Thanks to Dan Fitzpatrick of The Wall Street Journal for his August 3, 2011, article, page C3 “Bank of America in Loan-Foregiveness Talks”.
As many of you probably know there has been heated litigation concerning mortgage foreclosures in the past several years. Clever foreclosure defense attorneys have been raising arguments like lack of standing and pointing out that lenders are not the appropriate owners of mortgages. Since banks have often been careless in there recording and transfer of mortgage notes when selling them they have been getting heat from debtors and government organizations indicating that policies need to change. One such policy is the notary requirement. This requirement varies state by state but the idea is that the bank must have documents relating to the transfer of sale properly notarized before they could be sold or transferred to other banks. As you can guess, these requirements have not been properly adhered to.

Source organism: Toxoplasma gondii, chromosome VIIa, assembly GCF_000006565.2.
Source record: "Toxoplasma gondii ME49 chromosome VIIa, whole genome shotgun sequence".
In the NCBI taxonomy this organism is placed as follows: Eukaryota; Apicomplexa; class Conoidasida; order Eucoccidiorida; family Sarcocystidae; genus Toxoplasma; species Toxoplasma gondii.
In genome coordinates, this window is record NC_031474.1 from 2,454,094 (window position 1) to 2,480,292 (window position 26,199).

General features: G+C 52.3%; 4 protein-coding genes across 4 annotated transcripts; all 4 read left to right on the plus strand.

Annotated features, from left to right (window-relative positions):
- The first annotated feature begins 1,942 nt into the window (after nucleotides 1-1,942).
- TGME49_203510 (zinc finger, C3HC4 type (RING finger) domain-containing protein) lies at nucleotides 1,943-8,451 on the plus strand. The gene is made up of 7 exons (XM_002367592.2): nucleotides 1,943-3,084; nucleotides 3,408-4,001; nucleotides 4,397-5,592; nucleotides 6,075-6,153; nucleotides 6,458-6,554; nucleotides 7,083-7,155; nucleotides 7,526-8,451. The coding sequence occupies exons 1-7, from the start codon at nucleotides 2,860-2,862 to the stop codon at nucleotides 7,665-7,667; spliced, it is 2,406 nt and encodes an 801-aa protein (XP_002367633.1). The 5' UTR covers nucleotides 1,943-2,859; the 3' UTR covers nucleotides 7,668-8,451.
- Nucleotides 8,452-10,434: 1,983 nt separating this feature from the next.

In a panic, Bank of America is trying to save face in this mess. When Bank of America acquired the mortgage lender Countrywide Financial many of the mortgages acquired in that deal were already tainted and further tainted by the deal. Now Bank of America is offering to reduce the amounts owed by some if its borrowers in exchange for a release from legal claims debtors have against Bank of America.
What does that mean for Bank of America mortgage customers?
Possible opportunities to negotiate with Bank of America and lower the principal on their mortgage.
Hopefully, Bank of America will also give debtors more opportunities to save their houses when facing foreclosure.